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Authors: David Hoffman

The Dead Hand

BOOK: The Dead Hand
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Praise for David E. Hoffman’s

The Dead Hand

“A stunning feat of research and narrative. Terrifying.”

—John le Carré

“The Dead Hand
is a brilliant work of history, a richly detailed, gripping tale that takes us inside the Cold War arms race as no other book has. Drawing upon extensive interviews and secret documents, David Hoffman reveals never-before-reported aspects of the Soviet biological and nuclear programs. It’s a story so riveting and scary that you feel like you are reading a fictional thriller.”

—Rajiv Chandrasekaran, author of
Imperial Life in the Emerald City: Inside Iraq’s Green Zone

“The Dead Hand
is deadly serious, but this story can verge on pitch-black comedy—
Dr. Strangelove
as updated by the Coen Brothers.”

—The New York Times

“In
The Dead Hand
, David Hoffman has uncovered some of the Cold War’s most persistent and consequential secrets—plans and systems designed to wage war with weapons of mass destruction, and even to place the prospective end of civilization on a kind of automatic pilot. The book’s revelations are shocking; its narrative is intelligent and gripping. This is a tour de force of investigative history.”

—Steve Coll, author of
Ghost Wars
and
The Bin Ladens

“[A] taut, crisply written book….
The Dead Hand
puts human faces on the bureaucracy of mutual assured destruction, even as it underscores the institutional inertia that drove this monster forward…. A fine book indeed.”

—T. J. Stiles,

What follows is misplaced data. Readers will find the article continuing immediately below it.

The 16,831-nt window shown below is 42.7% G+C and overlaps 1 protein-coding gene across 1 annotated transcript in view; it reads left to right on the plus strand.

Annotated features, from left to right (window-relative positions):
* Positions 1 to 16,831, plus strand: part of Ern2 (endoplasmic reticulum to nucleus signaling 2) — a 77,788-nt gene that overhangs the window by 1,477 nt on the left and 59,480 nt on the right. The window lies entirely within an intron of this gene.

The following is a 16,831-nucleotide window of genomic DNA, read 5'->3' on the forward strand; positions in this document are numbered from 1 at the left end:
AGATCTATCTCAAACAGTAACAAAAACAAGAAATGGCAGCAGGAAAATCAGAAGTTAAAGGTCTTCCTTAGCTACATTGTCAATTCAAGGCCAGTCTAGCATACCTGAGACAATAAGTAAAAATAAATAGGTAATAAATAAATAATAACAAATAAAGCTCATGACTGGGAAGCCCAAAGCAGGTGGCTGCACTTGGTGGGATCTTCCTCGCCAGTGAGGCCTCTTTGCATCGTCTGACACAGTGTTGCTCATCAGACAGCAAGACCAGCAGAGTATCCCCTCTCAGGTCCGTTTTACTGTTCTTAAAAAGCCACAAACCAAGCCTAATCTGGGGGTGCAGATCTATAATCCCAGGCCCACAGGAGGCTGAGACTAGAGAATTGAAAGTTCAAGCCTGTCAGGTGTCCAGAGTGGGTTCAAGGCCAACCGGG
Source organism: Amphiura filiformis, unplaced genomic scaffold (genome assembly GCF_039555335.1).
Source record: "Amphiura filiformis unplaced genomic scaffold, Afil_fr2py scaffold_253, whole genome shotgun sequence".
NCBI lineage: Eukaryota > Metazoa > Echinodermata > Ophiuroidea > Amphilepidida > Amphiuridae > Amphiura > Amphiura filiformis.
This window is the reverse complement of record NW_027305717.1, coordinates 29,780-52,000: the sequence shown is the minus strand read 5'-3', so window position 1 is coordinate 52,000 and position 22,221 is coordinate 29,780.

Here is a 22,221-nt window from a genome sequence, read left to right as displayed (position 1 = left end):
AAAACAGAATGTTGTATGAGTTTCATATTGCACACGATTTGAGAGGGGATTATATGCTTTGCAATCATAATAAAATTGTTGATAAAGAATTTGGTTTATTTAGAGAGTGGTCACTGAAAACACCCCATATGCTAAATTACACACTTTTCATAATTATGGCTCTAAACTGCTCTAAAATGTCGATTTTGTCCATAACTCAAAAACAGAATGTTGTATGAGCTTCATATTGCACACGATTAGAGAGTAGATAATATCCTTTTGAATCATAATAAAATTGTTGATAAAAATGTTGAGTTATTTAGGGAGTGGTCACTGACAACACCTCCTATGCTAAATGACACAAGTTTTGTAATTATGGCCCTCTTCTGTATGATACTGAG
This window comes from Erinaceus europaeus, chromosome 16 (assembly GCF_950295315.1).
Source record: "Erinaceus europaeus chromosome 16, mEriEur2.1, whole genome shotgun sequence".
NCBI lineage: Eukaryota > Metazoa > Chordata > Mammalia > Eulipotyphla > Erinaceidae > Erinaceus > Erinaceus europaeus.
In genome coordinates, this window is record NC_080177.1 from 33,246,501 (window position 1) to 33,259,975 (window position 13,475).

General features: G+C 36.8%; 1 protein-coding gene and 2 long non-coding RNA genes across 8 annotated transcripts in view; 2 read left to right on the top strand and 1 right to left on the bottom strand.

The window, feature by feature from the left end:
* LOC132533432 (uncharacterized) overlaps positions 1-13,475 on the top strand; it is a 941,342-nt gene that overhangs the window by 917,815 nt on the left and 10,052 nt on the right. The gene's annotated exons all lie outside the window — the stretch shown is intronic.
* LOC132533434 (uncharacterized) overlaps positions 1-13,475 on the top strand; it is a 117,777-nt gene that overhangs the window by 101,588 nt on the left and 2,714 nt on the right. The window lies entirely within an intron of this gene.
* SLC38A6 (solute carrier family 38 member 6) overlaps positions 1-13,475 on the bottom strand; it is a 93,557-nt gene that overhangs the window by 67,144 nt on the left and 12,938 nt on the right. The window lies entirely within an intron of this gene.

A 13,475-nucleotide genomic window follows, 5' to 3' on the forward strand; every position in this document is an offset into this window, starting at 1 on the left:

Minneapolis Star Tribune

“An extraordinary and compelling story, beautifully researched, elegantly told, and full of revelations about the superpower arms race in the dying days of the Cold War.
The Dead Hand
is riveting.”

—Rick Atkinson, Pulitzer Prize-winning
author of
An Army At Dawn

“No one is better qualified than David Hoffman to tell the definitive story of the ruinous Cold War arms race. He has interviewed the principal protagonists, unearthed previously undiscovered archives, and tramped across the military-industrial wasteland of the former Soviet Union. He brings his characters to life in a thrilling narrative that contains many lessons for modern-day policy makers struggling to stop the proliferation of weapons of mass destruction. An extraordinary achievement.”

—Michael Dobbs, author of
One Minute to Midnight:
Kennedy, Khrushchev, and Castro on the Brink of Nuclear War

DAVID E. HOFFMAN

The Dead Hand

David E. Hoffman is a contributing editor at
The Washington Post
and author of
The Oligarchs: Wealth and Power in the New Russia
. He lives in Maryland.

www.thedeadhandbook.com

Also by David E. Hoffman

The Oligarchs: Wealth and
Power in the New Russia

To My Parents
Howard and Beverly Hoffman

“Science has brought us to a point at which we might look forward with confidence to the conquest of disease and even to a true understanding of the life that animates us. And now we have cracked the atom and released such energies as hitherto only the sun and the stars could generate. But we have used the atom’s energies to kill, and now we are fashioning weapons out of our knowledge of disease.”

—Theodor Rosebury,
Peace or Pestilence:
Biological Warfare and How to Avoid It
, 1949

—————  PROLOGUE  —————